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Report finds financial advisers may be misleading public over qualifications

Cherry Reynard
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Cherry Reynard

Almost two-thirds of the financial advisers investigated on the most widely used online directory could be misleading the public with false claims about their qualifications, a Which? investigation reveals.

Of the 43 advice firms listed on unbiased.co.uk investigated by the consumer group, 27 that claimed to employ certified financial planners did not have a single adviser with the relevant Chartered Institute of Securities and Investments (CISI) certification.

Seven out of 24 firms (29%) falsely claimed Society of Later Life Advisers (SOLLA) accreditation and 14 out of 72 firms (19%) claimed to have advisers with chartered financial planner status, despite not employing anyone with such credentials.

Which? first raised the issue in March 2016 exposing a near identical level of poor practice. Unbiased said it had been checking the advisers listed on its site and was actively working with the qualification bodies to verify the entries. However, it added many of the inaccuracies were to be found on the free-to-access ‘basic’ listings on the site.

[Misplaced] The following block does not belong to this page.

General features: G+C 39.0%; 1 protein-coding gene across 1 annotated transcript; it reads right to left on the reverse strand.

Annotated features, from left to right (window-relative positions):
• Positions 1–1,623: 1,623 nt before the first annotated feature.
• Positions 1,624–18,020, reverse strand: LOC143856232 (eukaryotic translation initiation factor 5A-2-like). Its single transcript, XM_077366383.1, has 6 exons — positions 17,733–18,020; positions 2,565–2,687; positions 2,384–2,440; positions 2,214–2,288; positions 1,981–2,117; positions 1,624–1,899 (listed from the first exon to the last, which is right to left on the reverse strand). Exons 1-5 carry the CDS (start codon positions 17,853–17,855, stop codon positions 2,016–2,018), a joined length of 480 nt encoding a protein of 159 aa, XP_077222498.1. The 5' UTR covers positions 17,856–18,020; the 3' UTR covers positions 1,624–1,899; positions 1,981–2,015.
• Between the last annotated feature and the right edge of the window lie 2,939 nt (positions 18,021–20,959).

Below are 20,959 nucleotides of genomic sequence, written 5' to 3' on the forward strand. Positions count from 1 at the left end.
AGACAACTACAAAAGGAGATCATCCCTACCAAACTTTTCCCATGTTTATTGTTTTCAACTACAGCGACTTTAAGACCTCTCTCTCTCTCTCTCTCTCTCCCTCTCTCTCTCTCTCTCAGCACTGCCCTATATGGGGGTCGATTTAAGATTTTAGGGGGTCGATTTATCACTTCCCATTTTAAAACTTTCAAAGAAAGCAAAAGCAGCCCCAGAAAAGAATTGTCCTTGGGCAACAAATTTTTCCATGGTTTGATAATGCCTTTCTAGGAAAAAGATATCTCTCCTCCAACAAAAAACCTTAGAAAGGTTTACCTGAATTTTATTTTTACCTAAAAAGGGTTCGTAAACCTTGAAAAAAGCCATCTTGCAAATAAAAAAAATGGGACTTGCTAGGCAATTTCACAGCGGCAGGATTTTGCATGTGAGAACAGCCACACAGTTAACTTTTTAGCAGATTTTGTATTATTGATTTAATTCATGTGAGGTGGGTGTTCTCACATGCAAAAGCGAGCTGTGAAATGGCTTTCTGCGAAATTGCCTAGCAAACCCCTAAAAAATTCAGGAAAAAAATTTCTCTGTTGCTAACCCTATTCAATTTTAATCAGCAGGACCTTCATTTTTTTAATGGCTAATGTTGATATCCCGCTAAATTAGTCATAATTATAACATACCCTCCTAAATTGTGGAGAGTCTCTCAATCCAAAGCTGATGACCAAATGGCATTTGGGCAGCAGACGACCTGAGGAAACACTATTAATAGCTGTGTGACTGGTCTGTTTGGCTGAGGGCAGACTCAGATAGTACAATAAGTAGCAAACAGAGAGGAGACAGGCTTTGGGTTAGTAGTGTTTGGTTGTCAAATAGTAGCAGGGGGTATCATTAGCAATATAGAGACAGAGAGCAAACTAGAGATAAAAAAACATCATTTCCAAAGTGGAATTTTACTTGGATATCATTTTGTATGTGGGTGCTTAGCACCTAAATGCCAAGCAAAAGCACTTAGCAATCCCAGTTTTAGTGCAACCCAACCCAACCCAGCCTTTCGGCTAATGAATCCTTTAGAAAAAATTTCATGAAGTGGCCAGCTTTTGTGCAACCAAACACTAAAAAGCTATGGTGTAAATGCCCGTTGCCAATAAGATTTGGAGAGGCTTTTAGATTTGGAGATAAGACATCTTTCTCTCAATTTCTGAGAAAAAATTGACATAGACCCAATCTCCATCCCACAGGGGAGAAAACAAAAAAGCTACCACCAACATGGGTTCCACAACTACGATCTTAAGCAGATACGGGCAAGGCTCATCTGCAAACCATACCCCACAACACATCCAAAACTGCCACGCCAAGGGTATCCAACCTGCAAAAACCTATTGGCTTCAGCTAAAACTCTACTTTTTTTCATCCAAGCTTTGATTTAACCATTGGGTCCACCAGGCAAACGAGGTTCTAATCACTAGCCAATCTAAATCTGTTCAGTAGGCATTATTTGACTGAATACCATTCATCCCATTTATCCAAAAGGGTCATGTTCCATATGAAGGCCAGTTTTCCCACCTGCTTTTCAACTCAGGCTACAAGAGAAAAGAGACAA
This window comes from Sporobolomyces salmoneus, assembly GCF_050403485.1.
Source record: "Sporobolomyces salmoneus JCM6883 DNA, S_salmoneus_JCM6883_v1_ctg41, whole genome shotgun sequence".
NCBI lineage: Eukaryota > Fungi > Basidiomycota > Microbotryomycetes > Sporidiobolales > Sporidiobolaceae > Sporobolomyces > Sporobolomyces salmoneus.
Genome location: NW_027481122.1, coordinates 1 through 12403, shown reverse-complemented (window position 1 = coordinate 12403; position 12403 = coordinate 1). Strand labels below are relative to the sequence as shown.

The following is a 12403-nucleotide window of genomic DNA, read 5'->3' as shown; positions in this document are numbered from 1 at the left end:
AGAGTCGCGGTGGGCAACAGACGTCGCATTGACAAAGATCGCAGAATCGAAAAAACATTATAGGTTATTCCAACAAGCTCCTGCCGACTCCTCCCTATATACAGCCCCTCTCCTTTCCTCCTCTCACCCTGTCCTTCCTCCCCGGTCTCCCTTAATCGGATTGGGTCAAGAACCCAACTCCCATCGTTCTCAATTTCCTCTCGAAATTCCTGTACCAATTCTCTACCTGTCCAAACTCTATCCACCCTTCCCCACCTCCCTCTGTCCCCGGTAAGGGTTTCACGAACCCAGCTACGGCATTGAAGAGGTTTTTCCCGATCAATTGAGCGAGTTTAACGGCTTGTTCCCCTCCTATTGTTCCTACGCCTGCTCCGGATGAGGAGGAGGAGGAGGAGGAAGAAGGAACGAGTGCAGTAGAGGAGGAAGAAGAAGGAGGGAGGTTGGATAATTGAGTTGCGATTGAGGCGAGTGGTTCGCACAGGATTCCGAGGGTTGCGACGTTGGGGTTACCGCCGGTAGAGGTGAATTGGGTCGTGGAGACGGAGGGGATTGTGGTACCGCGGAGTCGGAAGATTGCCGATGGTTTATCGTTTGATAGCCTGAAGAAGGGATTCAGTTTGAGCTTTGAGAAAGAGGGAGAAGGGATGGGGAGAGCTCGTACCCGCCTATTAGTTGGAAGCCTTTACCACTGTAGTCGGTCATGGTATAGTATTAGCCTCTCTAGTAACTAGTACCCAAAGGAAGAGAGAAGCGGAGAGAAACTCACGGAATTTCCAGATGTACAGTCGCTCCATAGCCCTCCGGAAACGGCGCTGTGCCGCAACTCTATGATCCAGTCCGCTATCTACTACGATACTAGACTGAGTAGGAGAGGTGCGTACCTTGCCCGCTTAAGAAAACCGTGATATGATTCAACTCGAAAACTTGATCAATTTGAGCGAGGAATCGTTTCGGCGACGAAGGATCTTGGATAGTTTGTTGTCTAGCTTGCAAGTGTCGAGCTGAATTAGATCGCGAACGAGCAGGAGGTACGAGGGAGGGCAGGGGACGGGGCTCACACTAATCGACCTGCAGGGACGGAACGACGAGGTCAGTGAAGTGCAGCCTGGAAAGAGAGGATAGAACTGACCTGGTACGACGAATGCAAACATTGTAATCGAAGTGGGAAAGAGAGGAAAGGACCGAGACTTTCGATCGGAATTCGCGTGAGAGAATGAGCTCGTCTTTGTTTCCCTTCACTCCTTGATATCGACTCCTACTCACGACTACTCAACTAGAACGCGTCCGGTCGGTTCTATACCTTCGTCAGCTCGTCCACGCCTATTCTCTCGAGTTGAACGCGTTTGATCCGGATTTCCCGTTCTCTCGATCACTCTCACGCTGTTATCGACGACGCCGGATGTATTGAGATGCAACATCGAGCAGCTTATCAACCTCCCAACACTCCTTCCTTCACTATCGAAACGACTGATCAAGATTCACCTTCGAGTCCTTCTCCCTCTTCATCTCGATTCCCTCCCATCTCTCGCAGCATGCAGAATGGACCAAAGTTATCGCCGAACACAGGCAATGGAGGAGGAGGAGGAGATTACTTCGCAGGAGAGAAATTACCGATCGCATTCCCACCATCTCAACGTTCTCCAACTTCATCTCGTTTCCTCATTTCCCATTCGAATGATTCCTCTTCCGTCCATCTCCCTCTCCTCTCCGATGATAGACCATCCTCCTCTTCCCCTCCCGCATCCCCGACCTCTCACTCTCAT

Which? found that Unbiased had a higher rate of inaccurate information than other directories, VouchedFor and the Money Advice Service’s (MAS) Retirement Adviser listings, but these two also contained significant numbers of misleading records. On VouchedFor, Which? found two of the 21 advisers claiming to be Chartered Financial Planners were not actually chartered.

VouchedFor has recently introduced a ‘Checks’ tab on each adviser’s profile, which shows the date VouchedFor most recently checked the nature of the services the adviser offers. VouchedFor also said it plans to require advisers to upload scans of their qualification certificates.

On the MAS directory, 16% of those claiming they were certified, 9% of those claiming they were chartered and 5% of those who claimed they were accredited by SOLLA did not appear to actually hold such accreditation at all. Nevertheless, there has been a marked improvement since September 2016, when those rates were up at 56%, 11%, and 33% respectively.

Which? recommended that consumers cross-check against the providers themselves to see whether advisers have the credentials they claim. Harry Rose, Which? money editor, said: “Our findings raise serious questions for the advice sector. If potential customers can’t trust the information in the public domain about prospective advisers, how can they reliably shop around for the right one?

“Adviser directories, accrediting bodies and advisers themselves must ensure listings are correct, so consumers can confidently compare different advisers.”